WORD Christchurch: David Mitchell’s Utopia

WORD Christchurch's 2021 festival has been postponed until later in the year due to Covid-19 restrictions. Dates and times mentioned in this post are no longer current.

"Can you sing?"

"Better than Archie Kinnock."

David Mitchell is a lyrical writer. His latest book, Utopia Avenue, is written like a concept album: Utopia Avenue is the name of an imaginary band, and each chapter is a song title in their life and times.

Utopia Avenue

I loved this book. What a rollercoaster! I laughed, cried and hoped for the band's success, surfing the waves of their rise to fame and enjoying the ride.

Utopia Avenue is a real trip - down memory lane. Set in 1967, it reads like a who's who of the Summer of Love - peaking at a music festival in San Francisco; awfully similar to Woodstock. 

At WORD Christchurch this year, Mitchell will be beaming in to the Christchurch Town Hall to collaborate with our very own musical star, Hollie Seabrook, aka Tiny Ruins, who, in my opinion, is in the realm of Joan Baez and Patti Smith.

"Bees perused the clover. Lines of birdsong got tangled up. ...The blossom outside the window is heartbreakingly beautiful. ...A thin sheet of cloud is stretched tight across the sky. The sun shines through, like a torch."

Utopia Avenue is proof that Mitchell is more than capable of writing songs - his knowledge of the process of song-writing and playing instruments is impressive. I could see many examples in this text that could easily be turned into lyrics.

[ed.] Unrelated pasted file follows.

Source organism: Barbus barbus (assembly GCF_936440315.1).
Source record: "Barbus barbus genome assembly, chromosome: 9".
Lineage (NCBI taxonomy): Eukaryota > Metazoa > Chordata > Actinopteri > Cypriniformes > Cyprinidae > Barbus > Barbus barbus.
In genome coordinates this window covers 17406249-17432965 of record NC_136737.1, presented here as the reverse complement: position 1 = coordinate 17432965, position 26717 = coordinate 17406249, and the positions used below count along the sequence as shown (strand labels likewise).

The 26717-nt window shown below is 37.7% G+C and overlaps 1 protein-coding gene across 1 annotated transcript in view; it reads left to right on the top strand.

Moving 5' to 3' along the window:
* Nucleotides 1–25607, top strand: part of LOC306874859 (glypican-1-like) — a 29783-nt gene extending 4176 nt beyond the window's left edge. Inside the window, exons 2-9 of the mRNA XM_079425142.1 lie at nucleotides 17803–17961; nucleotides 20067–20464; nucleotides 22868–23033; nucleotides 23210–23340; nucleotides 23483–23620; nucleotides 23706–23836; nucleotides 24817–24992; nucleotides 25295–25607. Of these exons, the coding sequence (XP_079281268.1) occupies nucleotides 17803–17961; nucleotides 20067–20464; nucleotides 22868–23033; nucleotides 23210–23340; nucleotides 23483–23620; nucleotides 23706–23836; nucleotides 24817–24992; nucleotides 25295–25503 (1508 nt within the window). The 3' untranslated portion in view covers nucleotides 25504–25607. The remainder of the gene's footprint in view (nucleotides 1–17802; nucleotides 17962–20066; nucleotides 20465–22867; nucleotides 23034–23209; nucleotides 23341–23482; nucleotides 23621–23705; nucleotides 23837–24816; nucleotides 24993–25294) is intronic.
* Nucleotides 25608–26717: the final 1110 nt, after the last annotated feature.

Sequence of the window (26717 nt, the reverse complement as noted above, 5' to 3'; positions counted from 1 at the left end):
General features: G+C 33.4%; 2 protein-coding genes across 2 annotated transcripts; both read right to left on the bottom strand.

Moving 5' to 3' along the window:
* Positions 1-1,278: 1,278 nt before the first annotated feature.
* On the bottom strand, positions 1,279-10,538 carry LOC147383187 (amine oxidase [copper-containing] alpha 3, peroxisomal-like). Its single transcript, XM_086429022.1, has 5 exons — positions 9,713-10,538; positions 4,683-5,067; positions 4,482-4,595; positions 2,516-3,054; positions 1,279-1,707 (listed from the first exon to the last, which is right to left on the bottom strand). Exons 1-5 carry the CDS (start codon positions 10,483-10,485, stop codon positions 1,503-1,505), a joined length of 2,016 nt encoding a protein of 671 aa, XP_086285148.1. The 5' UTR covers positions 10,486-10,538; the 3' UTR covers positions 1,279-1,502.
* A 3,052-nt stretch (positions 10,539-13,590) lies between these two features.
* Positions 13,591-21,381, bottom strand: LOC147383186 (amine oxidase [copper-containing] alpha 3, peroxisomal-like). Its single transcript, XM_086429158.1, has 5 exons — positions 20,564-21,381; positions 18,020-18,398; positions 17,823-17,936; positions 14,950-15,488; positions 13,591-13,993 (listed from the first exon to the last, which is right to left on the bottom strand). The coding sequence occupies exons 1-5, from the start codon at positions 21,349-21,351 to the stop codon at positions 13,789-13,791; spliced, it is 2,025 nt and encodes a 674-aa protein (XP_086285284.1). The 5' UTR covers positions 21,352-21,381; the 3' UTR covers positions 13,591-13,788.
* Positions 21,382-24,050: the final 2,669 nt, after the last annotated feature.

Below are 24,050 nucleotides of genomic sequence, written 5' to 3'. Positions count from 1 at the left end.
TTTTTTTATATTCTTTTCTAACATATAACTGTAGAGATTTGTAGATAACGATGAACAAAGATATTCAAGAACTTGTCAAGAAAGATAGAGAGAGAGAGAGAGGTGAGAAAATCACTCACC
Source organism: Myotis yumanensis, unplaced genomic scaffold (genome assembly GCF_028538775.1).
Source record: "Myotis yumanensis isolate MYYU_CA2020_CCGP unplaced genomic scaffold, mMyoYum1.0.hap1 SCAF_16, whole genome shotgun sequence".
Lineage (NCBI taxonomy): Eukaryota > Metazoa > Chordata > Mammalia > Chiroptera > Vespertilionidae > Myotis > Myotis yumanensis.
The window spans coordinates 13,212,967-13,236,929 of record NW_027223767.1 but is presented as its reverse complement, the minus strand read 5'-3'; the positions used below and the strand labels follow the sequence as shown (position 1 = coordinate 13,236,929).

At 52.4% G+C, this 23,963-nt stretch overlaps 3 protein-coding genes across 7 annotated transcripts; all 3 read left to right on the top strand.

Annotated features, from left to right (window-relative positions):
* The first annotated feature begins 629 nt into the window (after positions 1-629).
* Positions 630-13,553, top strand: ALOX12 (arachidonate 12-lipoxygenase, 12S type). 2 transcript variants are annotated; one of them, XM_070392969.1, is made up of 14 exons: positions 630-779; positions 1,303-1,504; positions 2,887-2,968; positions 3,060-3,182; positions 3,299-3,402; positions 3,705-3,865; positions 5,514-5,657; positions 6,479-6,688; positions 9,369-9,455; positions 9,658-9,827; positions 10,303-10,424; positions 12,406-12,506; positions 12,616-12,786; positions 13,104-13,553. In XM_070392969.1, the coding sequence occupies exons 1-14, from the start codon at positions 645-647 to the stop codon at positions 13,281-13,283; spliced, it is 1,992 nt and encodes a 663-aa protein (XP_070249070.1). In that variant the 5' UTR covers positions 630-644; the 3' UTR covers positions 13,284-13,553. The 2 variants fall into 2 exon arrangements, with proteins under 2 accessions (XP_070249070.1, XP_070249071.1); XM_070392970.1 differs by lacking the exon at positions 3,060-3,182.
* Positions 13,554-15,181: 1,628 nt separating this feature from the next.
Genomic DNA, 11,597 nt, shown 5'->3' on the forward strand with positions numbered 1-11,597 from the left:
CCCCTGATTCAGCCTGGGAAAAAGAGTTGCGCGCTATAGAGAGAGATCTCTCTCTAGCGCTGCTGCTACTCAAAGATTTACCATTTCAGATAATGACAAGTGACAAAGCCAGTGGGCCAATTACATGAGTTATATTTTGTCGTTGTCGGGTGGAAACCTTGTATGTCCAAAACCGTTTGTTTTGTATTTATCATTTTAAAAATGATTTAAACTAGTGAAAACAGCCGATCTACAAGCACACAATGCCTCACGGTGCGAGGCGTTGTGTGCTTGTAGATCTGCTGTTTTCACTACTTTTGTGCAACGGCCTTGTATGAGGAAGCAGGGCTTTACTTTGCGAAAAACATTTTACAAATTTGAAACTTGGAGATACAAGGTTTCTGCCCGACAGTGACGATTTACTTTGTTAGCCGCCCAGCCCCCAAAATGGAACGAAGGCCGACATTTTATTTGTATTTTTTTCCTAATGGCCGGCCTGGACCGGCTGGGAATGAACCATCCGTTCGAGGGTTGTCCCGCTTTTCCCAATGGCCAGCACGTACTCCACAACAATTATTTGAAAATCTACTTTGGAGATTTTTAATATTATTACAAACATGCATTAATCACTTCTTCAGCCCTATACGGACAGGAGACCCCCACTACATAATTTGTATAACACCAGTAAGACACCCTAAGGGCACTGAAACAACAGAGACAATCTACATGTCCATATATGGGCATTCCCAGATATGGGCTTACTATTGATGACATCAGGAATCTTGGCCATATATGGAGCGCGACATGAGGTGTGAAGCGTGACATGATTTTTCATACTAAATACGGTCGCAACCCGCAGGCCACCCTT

Similarly, Mitchell's knowledge of the stars of that era, and the way they composed their music is incredibly in depth, which is odd, because Mitchell, like me, was born in 1969. Either he's making it up, or has read a heck of a lot of biographies.

This powerful story is divided into sections labelled like an album sleeve - with the chapters listed as song titles. Each chapter tells the back-story of the songs written by three of the characters: Elf (the only girl in the band), Dean (the heart-throb rhythmic bassist) and Jasper de Zoët, the mysterious and gifted guitarist. Griff, the drummer, who will for forever in my mind look (and sound) like Ringo Starr, also gets to tell his story, though he isn't writing the lyrics.

Elf Holloway, the female keyboard player in Utopia Avenue, is a vehicle for a discourse on sexism and equalism in the music industry, as well as her sexuality. She fights for her voice and ideas to be heard, and the right to love a woman. Her talent proves to the others that she is more than their equal, engaging with the rising emancipation of women in this era.

' I've been here before....Dream-lit snow, or swirling blossom, or filigree moths...a street sign...on a wall...Jasper closes his eyes. Words emerge from memory-hiss. "Utopia Avenue." '

With Jasper, Mitchell brings in his signature themes of spirituality, duality, reincarnation and predestination. It's no coincidence that this character bears the family name of de Zoët; the name of the protagonist in the wonderful The Thousand Autumns of Jacob de Zoët.

Ride this book out long enough and the mysteries of Jasper's sub-plot will be revealed. Mitchell manages to keep the reader on the edge a number of times, messing with your head and emotions - and you still won't guess the outcome.

Along the way, Utopia Avenue meet everyone from David Bowie and Marc Bolan (who is excluded from a party because he isn't cool enough) to Alan Ginsberg, Joni Mitchell, Jimi Hendrix and Jerry Garcia. I'm struggling to think of anyone he left out!

David Mitchell appears at WORD Christchurch with Hollie Seabrook in If I Were a Story and You Were a Song on Saturday 28 August, where he will respond to Hollie's music with writing, and Hollie responds to unpublished work of Mitchell's, with music.

Is Mitchell related to Joni? I'm hoping for questions at this session.

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WORD Christchurch 2021

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